The Complaint filed by the Prosecuting Attorney's office to establish paternity or an initial child support order will also attempt to specify legal and physical custody of the child. If the parents agree to specific custody terms (example: parents share legal custody, and mother has full physical custody) the Prosecutor's Office will advocate for that in court. If the parents disagree, the Prosecutor's proposed Order to the judge may refer issues of custody, parenting and child support calculations to the Friend of the Court (FOC). At this point, the Prosecutor's Office is no longer involved in the case because the parents either represent themselves or hire attorneys to help them through the FOC investigation process. After an investigation and possibly fact-finding hearings, the FOC will make a recommendation to the Judge that could settle the debated issues.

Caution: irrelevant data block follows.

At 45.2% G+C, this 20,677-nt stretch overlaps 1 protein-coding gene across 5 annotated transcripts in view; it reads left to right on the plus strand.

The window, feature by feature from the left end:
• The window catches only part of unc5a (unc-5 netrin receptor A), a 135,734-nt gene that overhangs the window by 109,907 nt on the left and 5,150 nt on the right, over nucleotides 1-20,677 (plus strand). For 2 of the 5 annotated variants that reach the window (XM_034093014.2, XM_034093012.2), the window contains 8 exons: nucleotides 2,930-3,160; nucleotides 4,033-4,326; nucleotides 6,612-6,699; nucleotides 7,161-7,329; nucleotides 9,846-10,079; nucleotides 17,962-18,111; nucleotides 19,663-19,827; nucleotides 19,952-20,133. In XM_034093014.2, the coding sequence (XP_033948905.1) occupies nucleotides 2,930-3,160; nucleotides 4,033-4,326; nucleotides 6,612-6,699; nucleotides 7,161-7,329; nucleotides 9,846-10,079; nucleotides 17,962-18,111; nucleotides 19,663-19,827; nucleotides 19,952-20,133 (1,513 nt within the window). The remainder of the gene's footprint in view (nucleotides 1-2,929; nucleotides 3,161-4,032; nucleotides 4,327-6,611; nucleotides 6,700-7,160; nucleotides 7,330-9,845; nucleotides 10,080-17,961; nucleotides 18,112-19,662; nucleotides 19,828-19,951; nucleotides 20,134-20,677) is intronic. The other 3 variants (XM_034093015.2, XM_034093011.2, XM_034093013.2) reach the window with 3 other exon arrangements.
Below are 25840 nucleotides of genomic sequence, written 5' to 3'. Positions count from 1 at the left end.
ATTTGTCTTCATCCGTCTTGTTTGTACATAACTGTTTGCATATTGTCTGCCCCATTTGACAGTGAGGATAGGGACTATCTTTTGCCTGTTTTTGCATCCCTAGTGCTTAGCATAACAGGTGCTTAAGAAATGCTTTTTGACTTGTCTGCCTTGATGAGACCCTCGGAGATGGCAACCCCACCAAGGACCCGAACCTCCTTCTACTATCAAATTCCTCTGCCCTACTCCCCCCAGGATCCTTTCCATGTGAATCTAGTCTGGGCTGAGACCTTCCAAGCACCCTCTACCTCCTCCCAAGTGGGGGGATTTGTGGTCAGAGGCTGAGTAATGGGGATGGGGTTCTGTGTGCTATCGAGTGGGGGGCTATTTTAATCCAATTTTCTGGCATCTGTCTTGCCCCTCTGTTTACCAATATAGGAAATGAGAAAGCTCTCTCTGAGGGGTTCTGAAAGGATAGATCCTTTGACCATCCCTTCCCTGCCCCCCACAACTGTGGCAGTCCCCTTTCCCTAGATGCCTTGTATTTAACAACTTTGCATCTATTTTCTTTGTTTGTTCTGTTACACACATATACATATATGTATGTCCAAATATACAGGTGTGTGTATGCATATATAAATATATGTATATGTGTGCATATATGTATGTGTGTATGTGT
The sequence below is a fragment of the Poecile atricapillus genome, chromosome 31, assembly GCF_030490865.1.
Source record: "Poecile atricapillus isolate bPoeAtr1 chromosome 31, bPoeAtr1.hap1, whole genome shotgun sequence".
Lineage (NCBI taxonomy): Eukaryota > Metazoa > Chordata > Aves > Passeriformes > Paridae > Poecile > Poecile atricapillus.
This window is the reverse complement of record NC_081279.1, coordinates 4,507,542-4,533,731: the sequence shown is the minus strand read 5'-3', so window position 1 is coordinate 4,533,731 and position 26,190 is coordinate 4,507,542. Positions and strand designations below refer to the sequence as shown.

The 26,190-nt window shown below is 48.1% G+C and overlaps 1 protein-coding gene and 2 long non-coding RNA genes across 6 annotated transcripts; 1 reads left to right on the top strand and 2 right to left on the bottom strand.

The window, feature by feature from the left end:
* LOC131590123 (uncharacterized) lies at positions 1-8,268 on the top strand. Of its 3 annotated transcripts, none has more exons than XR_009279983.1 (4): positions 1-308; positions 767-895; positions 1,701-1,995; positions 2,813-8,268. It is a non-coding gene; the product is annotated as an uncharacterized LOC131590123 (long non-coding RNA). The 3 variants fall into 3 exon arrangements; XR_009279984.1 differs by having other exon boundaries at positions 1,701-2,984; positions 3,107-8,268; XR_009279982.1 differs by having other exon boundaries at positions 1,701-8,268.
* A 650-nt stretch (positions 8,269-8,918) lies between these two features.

Either party can file a timely objection, which then place the issues in front of the assigned Judge for a final decision. The Prosecuting Attorney does not appear in court on custody or parenting time ("visitation") issues or disputes in the Friend of the Court process. If you need help because you are being denied parenting time, you may contact the Friend of the Court for assistance once a judgment has been issued by a Circuit Court Judge, or you may seek the assistance of a private attorney who specializes in family law. If you believe that the other parent has "kidnapped" your child, contact the police. They will conduct an investigation and possibly refer the case to the Prosecuting Attorney to decide whether a crime has occurred requiring prosecution.